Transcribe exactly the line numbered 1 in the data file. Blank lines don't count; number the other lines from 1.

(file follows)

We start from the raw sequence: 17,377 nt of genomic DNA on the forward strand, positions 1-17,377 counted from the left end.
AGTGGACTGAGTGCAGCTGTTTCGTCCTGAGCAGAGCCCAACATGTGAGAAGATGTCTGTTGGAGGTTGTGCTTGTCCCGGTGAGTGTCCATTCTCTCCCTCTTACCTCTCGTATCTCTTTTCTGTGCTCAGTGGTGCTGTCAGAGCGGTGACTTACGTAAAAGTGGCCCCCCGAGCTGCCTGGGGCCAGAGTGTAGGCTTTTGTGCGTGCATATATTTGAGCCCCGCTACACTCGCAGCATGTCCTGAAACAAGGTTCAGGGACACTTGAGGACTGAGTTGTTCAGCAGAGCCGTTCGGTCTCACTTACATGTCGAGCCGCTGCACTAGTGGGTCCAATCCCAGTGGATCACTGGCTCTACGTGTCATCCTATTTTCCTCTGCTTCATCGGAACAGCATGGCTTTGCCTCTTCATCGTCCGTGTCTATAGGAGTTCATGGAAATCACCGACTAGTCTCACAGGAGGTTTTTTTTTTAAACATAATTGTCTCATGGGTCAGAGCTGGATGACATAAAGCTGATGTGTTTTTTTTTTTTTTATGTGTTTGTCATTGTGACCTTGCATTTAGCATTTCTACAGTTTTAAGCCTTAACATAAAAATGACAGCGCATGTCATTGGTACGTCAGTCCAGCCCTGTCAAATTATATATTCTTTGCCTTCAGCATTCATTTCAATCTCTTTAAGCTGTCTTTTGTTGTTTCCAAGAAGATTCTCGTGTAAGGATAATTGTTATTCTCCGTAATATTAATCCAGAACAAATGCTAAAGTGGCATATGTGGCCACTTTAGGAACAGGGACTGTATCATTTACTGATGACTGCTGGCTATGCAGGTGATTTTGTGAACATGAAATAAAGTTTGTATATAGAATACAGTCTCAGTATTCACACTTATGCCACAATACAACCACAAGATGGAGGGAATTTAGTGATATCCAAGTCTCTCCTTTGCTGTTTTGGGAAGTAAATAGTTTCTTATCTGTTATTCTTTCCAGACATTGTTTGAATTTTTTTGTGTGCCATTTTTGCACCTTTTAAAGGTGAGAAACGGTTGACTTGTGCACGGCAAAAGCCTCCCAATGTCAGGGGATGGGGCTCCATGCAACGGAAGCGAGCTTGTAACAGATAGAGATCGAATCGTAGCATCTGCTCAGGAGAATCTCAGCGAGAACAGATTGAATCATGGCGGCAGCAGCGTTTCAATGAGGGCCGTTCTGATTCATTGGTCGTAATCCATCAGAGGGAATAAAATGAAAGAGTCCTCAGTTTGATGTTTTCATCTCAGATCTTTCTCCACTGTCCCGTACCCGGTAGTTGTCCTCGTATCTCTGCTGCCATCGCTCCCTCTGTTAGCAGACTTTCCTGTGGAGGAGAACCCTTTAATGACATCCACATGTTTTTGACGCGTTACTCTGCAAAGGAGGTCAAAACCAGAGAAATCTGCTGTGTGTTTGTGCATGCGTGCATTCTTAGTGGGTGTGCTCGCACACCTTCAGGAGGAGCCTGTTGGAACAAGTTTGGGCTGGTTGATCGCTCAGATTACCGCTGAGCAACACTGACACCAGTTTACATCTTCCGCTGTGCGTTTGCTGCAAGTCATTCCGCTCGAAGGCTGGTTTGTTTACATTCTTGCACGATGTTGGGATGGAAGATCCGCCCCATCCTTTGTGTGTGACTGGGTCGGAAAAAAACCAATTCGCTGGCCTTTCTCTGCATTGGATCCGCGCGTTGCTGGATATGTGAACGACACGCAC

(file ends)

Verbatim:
We start from the raw sequence: 17,377 nt of genomic DNA on the forward strand, positions 1-17,377 counted from the left end.